Caiques, like this black-headed caique, can be susceptible to polyomavirus, but they don’t need always need to be vaccinated.
The recent measles outbreak in Disneyland has started a national discussion about vaccines and a parent’s right to choose. The pet world is no stranger to this debate, but unlike the numerous vaccines for cats and dogs, parrots really only have one: the Polyomavirus vaccine. (A brief description of polyomavirus can be found here.)
But, as it turns out, your parrot might not even need it.
“Birds only need the [polyomavirus vaccine] in certain circumstances,” said Laurie Hess, DVM, Diplomate ABVP (Avian Practice), owner and medical director of Veterinary Center for Birds & Exotics in Bedford Hills, N.Y. “Polyoma is a virus that we used to see a lot more of, but really the only [parrots] that tend to need it in my opinion ?and I would bet in many avian veterinarians’ opinions are ones that are breeders or they’e going to be in pet stores around a lot of other birds.
That’s something that Larry Nemetz, DVM, owner of The BIRD Clinic in Orange, Calif., agreed with.
He said that he sometimes have people coming into his clinic, asking for the vaccine, but he always recommends testing first. “How do you know bird isn’t already sick?” he said, “Birds, like people, can carry diseases all the time. And if a bird already has polyoma, the vaccine won’t work.”
Who Needs To Be Vaccinated?
Younger birds, macaws and caiques are some of the birds that are the most susceptible to polyoma, according to Nemetz. But, again, that doesn? necessarily mean you need to vaccinate your bird.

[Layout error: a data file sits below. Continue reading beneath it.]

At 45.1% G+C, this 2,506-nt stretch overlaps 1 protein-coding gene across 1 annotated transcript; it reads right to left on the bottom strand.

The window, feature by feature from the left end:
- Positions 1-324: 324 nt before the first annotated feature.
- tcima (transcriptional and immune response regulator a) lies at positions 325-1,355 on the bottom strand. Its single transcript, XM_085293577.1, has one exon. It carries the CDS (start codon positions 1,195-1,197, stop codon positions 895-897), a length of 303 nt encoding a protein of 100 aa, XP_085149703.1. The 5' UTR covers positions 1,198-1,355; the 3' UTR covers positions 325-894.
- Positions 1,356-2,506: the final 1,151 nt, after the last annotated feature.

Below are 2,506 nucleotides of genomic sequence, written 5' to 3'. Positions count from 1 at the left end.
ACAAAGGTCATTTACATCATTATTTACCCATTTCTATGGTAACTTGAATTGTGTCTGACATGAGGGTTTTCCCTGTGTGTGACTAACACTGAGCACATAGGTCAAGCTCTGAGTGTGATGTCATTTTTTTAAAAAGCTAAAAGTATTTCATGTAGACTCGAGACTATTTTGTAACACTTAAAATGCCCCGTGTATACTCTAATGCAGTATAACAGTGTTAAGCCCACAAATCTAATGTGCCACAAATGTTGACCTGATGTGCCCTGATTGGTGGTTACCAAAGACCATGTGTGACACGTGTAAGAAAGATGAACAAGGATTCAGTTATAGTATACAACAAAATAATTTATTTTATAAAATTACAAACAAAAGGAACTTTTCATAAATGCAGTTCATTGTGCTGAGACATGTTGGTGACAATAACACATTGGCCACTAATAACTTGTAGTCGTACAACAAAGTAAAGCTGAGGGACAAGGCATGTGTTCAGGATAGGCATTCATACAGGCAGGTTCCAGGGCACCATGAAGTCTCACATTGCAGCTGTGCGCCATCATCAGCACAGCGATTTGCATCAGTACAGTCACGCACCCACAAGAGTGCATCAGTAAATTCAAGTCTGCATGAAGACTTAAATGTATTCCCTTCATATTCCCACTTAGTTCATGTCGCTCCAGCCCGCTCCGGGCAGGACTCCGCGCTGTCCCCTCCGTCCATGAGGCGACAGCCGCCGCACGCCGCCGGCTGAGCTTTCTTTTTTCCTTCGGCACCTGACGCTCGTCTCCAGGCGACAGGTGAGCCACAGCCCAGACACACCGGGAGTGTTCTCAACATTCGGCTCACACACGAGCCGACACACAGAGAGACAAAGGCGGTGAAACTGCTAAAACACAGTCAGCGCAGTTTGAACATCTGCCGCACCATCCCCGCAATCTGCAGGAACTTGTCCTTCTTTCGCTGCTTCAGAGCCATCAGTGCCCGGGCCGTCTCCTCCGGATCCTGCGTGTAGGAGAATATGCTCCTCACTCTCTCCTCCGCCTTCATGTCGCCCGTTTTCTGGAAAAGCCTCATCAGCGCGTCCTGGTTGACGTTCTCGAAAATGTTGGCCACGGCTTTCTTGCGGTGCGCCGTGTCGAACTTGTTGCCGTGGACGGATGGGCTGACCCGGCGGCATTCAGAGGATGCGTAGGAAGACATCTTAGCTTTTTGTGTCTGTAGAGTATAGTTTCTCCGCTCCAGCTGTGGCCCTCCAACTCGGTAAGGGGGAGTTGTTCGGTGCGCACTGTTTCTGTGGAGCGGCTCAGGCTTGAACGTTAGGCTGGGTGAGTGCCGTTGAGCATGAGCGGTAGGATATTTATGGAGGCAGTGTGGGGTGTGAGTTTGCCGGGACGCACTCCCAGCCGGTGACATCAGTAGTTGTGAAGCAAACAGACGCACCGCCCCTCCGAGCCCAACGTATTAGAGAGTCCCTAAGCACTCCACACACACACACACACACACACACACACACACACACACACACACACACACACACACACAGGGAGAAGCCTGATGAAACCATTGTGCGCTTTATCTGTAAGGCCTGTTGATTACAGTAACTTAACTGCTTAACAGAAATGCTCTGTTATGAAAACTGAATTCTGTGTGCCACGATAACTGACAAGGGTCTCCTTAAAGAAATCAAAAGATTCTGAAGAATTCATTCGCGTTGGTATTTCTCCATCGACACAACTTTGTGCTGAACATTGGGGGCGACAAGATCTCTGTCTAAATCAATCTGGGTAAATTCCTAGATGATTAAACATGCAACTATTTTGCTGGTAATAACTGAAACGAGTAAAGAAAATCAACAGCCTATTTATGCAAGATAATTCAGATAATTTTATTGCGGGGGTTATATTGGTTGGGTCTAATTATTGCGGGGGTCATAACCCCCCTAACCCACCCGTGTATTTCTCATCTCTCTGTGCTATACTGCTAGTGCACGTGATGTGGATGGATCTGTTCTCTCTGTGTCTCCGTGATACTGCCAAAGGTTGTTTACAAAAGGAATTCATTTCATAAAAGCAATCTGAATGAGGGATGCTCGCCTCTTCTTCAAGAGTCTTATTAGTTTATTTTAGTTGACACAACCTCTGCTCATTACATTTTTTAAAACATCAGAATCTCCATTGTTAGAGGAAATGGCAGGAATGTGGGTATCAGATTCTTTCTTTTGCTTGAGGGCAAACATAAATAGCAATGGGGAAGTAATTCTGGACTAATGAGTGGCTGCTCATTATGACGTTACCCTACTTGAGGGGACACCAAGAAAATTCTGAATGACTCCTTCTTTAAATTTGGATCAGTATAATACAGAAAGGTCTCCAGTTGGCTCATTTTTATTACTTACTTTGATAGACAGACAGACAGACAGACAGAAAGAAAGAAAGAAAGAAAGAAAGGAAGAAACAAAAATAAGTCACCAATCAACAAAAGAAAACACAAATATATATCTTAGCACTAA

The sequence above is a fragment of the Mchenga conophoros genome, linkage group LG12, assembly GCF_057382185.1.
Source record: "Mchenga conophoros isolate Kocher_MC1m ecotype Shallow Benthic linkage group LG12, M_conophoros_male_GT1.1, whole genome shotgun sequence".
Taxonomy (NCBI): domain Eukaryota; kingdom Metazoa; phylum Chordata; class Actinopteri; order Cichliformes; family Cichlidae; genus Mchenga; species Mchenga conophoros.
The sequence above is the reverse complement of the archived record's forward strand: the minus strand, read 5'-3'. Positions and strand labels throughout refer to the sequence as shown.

Hess says vaccinate, “If [your bird] going to be exposed to a lot of birds regularly who have unknown health benefits.” But if your bird is sitting in your house, she said, “it’s not like they’e going to get polyoma.”
Basically: If you’e going to board your bird, vaccinate. After you test your bird for polyoma, of course. (And if the facility your bird is going to board at doesn’t recommend polyoma vaccines or even testing, run!)
History Of Bird Vaccines
Vaccines were used more back when birds were still being imported into the United States, Nemetz said. However, veterinarians no longer need to vaccinate for two main reasons: birds stopped being imported when the Wild Bird Importation Act of 1992 passed in the United Stats, along with the diseases being eradicated.
Which doesn’t mean diseases don’t still pop up now and then, according to Nemetz. “We used to vaccinate against canary pox, but unfortunately the vaccine is no longer produced,” he said. Every summer in California, he sees cases of canary pox in canaries.
Posted by: Chewy Editorial
Featured Image: Via Bukef/Shutterstock